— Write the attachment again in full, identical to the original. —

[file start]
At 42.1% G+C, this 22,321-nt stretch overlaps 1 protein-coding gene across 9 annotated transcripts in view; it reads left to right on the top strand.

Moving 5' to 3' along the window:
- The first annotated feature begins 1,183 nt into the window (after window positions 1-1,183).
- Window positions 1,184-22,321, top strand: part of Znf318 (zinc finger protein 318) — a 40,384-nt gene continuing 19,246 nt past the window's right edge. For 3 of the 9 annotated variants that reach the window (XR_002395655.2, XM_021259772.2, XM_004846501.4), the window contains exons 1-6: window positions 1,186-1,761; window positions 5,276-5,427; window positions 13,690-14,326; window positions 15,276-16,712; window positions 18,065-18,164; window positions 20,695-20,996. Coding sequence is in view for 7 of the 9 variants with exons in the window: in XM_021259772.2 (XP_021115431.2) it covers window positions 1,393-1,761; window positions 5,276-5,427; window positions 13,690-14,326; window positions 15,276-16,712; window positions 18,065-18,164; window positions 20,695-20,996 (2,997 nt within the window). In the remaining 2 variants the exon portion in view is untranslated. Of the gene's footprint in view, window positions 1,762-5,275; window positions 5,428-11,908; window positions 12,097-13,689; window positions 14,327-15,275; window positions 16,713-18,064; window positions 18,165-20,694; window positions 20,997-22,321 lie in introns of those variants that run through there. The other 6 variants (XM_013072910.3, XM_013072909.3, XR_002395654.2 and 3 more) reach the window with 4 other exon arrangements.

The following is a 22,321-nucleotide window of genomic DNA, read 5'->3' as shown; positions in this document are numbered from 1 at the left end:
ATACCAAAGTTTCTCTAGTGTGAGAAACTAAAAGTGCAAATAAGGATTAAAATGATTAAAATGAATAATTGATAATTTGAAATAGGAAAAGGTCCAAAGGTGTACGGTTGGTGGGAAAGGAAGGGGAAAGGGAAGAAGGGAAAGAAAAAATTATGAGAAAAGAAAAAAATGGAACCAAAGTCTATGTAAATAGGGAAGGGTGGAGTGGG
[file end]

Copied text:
At 42.1% G+C, this 22,321-nt stretch overlaps 1 protein-coding gene across 9 annotated transcripts in view; it reads left to right on the top strand.

Moving 5' to 3' along the window:
- The first annotated feature begins 1,183 nt into the window (after window positions 1-1,183).
- Window positions 1,184-22,321, top strand: part of Znf318 (zinc finger protein 318) — a 40,384-nt gene continuing 19,246 nt past the window's right edge. For 3 of the 9 annotated variants that reach the window (XR_002395655.2, XM_021259772.2, XM_004846501.4), the window contains exons 1-6: window positions 1,186-1,761; window positions 5,276-5,427; window positions 13,690-14,326; window positions 15,276-16,712; window positions 18,065-18,164; window positions 20,695-20,996. Coding sequence is in view for 7 of the 9 variants with exons in the window: in XM_021259772.2 (XP_021115431.2) it covers window positions 1,393-1,761; window positions 5,276-5,427; window positions 13,690-14,326; window positions 15,276-16,712; window positions 18,065-18,164; window positions 20,695-20,996 (2,997 nt within the window). In the remaining 2 variants the exon portion in view is untranslated. Of the gene's footprint in view, window positions 1,762-5,275; window positions 5,428-11,908; window positions 12,097-13,689; window positions 14,327-15,275; window positions 16,713-18,064; window positions 18,165-20,694; window positions 20,997-22,321 lie in introns of those variants that run through there. The other 6 variants (XM_013072910.3, XM_013072909.3, XR_002395654.2 and 3 more) reach the window with 4 other exon arrangements.

The following is a 22,321-nucleotide window of genomic DNA, read 5'->3' as shown; positions in this document are numbered from 1 at the left end:
ATACCAAAGTTTCTCTAGTGTGAGAAACTAAAAGTGCAAATAAGGATTAAAATGATTAAAATGAATAATTGATAATTTGAAATAGGAAAAGGTCCAAAGGTGTACGGTTGGTGGGAAAGGAAGGGGAAAGGGAAGAAGGGAAAGAAAAAATTATGAGAAAAGAAAAAAATGGAACCAAAGTCTATGTAAATAGGGAAGGGTGGAGTGGG